Amplifier Powers 20 W from 70 to 500 MHz

Amplifier Powers 20 W from 70 to 500 MHz

March 27, 2019
A broadband coaxial power amplifier is capable of 20 W output power from 70 to 500 MHz.

Mini-Circuits’ ZHL-20W-52-S is a coaxial high-power amplifier capable of 20 W output power from 70 to 500 MHz. As well-suited for amateur radios as for military communications systems, it maintains typical gain of 50 dB with gain flatness within ±0.7 dB across the full frequency range. Based on silicon LDMOS power transistors, the rugged 50-Ω Class A amplifier is unconditionally stable with any kind of signal modulation, using patented technology (U. S. patent 7,348,854) to maintain constant current consumption (4 A at 24 V dc), and incorporating multiple protection circuits, including overvoltage and over-temperature protection (which shuts off the unit when the baseplate temperature exceeds +100°C). It’s also reverse-polarity protected and will not suffer damage with an open- or short-circuit output load under full CW output power operation.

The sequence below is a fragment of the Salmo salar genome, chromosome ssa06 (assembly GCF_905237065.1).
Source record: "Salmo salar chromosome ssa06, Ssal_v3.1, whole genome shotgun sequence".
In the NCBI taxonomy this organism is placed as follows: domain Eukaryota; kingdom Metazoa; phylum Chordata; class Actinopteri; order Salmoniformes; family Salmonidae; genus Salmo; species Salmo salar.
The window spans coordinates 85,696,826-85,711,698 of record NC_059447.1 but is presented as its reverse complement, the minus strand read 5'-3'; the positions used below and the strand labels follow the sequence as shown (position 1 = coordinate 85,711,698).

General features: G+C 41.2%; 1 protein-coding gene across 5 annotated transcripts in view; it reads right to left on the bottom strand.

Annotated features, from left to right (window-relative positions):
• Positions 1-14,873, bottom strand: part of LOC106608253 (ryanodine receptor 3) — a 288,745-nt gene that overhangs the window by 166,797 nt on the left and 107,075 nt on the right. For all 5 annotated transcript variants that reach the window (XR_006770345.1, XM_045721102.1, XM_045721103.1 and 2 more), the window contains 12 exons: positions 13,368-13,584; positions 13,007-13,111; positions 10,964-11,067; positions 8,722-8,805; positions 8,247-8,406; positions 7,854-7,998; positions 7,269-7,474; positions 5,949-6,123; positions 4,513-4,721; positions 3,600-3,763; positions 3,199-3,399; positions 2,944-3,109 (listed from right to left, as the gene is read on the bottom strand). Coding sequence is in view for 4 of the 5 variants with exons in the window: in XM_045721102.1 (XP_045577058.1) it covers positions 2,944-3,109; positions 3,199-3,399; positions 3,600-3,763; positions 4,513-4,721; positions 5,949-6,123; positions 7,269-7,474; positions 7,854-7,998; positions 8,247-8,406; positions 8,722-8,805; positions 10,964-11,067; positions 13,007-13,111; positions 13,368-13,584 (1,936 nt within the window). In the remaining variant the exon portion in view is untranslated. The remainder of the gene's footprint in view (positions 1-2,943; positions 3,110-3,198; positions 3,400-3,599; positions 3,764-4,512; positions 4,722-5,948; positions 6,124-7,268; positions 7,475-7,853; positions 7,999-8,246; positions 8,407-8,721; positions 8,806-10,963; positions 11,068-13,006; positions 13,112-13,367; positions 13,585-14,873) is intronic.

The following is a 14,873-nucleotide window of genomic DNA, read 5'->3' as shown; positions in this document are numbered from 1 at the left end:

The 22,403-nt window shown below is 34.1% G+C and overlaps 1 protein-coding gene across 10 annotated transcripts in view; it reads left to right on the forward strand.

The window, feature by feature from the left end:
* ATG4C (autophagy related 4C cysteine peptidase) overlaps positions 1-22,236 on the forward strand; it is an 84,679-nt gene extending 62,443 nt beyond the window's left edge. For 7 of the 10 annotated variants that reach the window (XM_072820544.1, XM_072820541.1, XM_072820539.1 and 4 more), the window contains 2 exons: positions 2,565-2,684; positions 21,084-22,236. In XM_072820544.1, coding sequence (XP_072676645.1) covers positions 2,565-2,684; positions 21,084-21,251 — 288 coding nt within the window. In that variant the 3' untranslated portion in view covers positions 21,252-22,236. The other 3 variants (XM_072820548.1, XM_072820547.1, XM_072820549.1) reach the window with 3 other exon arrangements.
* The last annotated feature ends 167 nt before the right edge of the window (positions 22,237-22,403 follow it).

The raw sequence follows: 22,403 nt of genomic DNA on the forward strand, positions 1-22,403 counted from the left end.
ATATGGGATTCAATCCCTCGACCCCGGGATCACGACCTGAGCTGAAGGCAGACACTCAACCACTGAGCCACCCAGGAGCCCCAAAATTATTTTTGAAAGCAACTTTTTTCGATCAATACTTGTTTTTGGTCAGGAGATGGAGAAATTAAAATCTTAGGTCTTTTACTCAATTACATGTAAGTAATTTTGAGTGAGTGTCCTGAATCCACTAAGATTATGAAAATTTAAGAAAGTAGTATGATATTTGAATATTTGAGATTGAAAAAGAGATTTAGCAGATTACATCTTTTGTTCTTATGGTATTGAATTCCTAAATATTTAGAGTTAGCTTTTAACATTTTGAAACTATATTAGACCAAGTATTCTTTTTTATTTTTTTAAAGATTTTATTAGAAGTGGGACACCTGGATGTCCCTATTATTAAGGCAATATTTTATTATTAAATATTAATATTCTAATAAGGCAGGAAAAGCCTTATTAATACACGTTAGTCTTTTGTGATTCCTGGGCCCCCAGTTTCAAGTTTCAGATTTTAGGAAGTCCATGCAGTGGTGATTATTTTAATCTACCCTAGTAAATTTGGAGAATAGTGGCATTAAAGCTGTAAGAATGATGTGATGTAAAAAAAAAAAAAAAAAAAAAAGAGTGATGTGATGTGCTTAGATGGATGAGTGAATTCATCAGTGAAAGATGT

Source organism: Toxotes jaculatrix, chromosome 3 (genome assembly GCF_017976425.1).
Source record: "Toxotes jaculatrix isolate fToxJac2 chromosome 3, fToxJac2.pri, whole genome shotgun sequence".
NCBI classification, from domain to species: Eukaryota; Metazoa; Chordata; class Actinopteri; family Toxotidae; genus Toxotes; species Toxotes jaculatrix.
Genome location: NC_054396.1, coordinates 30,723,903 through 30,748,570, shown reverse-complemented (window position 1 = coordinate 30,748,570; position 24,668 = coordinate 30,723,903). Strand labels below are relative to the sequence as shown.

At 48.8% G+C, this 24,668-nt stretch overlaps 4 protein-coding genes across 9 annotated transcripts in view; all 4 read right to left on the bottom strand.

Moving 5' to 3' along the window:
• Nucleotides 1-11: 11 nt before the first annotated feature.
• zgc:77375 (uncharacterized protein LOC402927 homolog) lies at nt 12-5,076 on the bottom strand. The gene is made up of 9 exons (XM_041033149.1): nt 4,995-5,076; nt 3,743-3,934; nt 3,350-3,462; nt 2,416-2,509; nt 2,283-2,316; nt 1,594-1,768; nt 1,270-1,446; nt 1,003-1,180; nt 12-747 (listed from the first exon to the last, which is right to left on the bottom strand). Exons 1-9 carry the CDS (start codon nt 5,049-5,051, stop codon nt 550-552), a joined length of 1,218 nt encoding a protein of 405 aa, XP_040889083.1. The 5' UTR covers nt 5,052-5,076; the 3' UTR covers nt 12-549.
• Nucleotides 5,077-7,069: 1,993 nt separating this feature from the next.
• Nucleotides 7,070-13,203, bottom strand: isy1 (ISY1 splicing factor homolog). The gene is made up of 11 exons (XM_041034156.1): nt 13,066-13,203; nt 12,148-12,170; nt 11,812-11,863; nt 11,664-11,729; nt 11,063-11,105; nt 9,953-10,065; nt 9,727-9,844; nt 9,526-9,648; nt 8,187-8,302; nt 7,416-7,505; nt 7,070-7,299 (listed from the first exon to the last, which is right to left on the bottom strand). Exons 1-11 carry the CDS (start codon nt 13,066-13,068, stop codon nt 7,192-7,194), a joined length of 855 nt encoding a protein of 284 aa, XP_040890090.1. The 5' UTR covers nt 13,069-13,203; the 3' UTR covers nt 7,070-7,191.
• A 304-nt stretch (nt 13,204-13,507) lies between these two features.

The amplifier has a typical noise figure of 7 dB and measures just 9.85 × 7.3 × 6.3 in. (250.19 × 185.42 × 160.02 mm) with SMA input and output connectors. It's  designed for an operating temperature range of 0 to +65°C when used with the company’s heatsink and fan.

Mini-Circuits, P. O. Box 350166, Brooklyn, NY11235-0003; (718) 934-4500.

About the Author

Jack Browne | Technical Contributor

Jack Browne, Technical Contributor, has worked in technical publishing for over 30 years. He managed the content and production of three technical journals while at the American Institute of Physics, including Medical Physics and the Journal of Vacuum Science & Technology. He has been a Publisher and Editor for Penton Media, started the firm’s Wireless Symposium & Exhibition trade show in 1993, and currently serves as Technical Contributor for that company's Microwaves & RF magazine. Browne, who holds a BS in Mathematics from City College of New York and BA degrees in English and Philosophy from Fordham University, is a member of the IEEE.

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